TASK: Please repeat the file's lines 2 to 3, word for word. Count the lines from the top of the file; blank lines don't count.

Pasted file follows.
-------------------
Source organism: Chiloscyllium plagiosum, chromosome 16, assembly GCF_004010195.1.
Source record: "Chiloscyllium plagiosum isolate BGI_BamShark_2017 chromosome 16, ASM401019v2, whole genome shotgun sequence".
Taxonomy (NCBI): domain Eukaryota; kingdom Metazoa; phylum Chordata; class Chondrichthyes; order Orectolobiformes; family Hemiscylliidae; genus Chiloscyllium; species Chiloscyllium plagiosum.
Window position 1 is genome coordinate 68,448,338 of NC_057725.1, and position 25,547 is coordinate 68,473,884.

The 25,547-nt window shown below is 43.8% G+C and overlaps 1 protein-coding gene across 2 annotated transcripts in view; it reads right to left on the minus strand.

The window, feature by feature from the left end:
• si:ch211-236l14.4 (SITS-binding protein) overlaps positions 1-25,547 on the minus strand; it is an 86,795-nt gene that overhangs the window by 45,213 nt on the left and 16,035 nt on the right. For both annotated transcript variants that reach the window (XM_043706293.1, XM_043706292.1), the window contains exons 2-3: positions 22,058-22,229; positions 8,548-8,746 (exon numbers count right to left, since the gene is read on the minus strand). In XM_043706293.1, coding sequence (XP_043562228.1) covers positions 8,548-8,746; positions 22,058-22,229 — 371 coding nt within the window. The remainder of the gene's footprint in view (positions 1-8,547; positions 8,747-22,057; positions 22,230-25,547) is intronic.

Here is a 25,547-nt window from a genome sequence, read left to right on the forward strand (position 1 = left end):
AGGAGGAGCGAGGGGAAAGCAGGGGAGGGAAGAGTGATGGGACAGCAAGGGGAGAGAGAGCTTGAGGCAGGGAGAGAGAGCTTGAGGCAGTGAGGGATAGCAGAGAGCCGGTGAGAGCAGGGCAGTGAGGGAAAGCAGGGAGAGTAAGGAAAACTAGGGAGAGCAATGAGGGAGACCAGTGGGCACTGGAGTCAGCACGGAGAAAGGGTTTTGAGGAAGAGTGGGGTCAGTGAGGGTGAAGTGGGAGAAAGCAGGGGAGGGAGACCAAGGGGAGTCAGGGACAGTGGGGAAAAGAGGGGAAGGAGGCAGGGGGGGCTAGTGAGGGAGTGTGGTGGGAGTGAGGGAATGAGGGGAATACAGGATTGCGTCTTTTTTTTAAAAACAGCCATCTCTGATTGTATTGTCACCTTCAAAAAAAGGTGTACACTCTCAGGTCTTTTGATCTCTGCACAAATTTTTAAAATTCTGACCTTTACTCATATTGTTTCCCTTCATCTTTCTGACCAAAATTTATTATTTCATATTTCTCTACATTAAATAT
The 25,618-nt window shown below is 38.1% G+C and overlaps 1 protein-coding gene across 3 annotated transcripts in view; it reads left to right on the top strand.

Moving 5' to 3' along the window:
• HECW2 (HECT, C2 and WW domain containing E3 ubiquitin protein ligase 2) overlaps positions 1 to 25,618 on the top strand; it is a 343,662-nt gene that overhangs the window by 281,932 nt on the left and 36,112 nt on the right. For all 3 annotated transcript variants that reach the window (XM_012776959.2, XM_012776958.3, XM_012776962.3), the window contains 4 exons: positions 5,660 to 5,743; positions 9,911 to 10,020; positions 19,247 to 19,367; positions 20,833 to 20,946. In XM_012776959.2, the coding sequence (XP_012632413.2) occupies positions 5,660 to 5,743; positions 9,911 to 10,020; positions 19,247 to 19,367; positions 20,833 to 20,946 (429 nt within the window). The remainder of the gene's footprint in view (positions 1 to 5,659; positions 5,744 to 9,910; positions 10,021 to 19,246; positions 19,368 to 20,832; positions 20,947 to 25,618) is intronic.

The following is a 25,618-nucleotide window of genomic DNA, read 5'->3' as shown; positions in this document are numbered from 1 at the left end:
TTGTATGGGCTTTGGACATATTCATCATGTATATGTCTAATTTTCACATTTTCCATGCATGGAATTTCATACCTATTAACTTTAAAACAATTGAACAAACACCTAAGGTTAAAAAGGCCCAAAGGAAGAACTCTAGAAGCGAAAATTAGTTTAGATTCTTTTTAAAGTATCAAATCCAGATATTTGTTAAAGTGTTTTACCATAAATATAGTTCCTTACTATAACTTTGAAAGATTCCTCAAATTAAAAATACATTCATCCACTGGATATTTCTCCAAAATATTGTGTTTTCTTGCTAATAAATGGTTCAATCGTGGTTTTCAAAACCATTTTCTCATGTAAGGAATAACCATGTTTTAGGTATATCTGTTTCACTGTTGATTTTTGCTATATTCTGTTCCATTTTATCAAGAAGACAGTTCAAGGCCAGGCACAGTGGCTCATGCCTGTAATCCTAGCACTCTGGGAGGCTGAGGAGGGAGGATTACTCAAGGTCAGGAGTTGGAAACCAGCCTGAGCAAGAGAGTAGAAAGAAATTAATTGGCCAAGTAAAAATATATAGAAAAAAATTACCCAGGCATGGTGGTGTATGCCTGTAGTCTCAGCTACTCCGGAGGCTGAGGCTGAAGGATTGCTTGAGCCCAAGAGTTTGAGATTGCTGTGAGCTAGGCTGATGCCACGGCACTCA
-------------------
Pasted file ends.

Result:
Source record: "Chiloscyllium plagiosum isolate BGI_BamShark_2017 chromosome 16, ASM401019v2, whole genome shotgun sequence".
Taxonomy (NCBI): domain Eukaryota; kingdom Metazoa; phylum Chordata; class Chondrichthyes; order Orectolobiformes; family Hemiscylliidae; genus Chiloscyllium; species Chiloscyllium plagiosum.